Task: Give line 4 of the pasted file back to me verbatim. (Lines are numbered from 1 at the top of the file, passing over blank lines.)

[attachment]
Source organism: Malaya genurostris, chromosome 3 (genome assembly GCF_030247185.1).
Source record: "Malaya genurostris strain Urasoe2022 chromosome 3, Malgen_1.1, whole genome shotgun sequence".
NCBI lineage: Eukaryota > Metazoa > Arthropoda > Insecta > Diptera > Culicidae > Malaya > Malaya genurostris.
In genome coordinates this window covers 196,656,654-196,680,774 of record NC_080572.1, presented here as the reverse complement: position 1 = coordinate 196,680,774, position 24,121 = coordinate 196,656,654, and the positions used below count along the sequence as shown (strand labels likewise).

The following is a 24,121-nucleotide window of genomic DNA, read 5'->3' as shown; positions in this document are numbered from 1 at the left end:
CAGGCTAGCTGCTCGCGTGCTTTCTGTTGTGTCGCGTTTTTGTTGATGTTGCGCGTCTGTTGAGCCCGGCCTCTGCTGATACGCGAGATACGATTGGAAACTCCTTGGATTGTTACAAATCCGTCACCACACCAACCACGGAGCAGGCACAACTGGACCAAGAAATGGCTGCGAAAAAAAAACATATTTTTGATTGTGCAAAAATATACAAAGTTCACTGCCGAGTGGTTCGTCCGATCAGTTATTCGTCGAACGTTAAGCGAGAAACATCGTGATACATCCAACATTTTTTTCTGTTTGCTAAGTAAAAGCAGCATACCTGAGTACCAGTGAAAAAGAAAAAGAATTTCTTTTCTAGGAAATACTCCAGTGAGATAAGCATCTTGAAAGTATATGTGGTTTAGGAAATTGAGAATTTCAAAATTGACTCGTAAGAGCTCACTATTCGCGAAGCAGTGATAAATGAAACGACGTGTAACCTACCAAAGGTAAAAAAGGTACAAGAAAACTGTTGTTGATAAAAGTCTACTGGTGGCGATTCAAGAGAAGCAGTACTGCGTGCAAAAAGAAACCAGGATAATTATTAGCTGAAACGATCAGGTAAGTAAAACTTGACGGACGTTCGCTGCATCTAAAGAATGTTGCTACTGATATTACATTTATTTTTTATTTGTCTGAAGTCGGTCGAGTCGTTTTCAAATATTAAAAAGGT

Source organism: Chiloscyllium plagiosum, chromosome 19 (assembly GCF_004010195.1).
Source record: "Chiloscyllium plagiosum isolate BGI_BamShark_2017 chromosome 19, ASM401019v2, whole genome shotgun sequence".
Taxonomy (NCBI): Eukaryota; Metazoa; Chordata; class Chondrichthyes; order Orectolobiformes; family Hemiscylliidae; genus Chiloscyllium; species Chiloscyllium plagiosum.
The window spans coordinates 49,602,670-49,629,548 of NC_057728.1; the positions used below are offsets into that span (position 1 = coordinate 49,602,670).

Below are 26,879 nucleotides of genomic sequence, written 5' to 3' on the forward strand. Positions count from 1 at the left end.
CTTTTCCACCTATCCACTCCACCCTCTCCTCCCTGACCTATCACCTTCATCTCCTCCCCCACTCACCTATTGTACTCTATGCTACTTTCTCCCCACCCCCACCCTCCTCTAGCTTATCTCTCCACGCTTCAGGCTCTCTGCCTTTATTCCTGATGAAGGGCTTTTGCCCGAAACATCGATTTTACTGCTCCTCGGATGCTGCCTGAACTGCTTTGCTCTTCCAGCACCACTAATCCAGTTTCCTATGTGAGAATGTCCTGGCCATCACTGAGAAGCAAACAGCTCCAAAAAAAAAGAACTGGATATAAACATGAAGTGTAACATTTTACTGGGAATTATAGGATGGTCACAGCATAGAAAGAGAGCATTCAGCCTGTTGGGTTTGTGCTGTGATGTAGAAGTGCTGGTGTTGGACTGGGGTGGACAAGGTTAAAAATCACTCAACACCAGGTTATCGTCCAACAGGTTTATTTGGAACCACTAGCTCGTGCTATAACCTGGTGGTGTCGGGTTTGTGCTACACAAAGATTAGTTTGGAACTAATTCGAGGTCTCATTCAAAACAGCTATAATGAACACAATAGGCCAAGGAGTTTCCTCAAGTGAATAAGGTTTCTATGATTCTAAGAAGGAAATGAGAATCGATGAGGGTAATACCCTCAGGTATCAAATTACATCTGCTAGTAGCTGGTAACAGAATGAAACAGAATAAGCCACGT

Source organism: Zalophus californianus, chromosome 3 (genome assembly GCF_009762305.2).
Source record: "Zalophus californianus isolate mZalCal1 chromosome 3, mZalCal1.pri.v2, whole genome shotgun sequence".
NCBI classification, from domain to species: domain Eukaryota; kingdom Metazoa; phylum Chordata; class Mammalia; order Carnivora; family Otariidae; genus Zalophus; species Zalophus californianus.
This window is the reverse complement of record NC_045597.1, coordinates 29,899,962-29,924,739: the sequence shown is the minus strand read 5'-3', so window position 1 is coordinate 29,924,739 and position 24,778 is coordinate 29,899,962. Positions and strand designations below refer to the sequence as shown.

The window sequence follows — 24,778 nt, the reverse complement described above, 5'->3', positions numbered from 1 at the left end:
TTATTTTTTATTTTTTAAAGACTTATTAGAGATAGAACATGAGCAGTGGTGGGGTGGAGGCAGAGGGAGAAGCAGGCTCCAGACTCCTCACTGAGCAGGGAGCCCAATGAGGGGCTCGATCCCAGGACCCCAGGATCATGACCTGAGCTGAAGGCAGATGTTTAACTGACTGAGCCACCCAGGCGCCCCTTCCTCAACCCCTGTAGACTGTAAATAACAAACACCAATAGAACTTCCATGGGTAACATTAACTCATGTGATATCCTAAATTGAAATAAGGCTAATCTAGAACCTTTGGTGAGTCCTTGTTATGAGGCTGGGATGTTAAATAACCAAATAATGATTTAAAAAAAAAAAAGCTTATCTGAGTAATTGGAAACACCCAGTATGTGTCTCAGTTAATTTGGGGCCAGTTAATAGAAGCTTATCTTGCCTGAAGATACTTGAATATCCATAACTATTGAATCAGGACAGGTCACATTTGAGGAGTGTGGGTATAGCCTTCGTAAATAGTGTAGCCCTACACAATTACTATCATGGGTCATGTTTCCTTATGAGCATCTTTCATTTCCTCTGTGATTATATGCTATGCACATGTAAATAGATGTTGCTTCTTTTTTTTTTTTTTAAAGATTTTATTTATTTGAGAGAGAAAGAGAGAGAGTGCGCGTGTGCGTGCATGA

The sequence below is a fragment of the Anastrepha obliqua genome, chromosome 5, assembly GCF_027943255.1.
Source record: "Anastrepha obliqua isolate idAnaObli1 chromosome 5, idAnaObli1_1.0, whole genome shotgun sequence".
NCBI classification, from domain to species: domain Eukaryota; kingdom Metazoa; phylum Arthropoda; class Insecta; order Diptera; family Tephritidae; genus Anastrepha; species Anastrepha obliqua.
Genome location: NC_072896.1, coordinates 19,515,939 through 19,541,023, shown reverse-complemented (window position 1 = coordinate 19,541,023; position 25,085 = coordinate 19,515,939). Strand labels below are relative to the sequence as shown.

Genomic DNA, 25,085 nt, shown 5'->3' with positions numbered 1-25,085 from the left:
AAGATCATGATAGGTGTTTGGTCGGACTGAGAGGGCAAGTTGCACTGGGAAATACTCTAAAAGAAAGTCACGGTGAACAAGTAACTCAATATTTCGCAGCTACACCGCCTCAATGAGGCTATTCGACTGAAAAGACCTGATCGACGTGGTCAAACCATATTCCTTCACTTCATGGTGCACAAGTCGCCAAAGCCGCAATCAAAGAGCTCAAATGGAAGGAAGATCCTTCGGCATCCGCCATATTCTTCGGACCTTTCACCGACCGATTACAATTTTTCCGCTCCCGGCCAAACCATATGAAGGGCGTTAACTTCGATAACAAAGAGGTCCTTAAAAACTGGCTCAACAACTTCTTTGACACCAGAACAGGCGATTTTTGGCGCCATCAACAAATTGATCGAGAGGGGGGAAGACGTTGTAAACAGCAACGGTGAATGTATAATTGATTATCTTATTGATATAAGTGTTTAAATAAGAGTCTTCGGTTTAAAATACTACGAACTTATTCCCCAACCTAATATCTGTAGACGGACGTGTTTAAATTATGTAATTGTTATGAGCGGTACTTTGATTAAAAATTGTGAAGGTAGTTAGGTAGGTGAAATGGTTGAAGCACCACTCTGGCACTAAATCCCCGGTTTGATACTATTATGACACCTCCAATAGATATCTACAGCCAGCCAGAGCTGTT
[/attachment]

In genome coordinates this window covers 196,656,654-196,680,774 of record NC_080572.1, presented here as the reverse complement: position 1 = coordinate 196,680,774, position 24,121 = coordinate 196,656,654, and the positions used below count along the sequence as shown (strand labels likewise).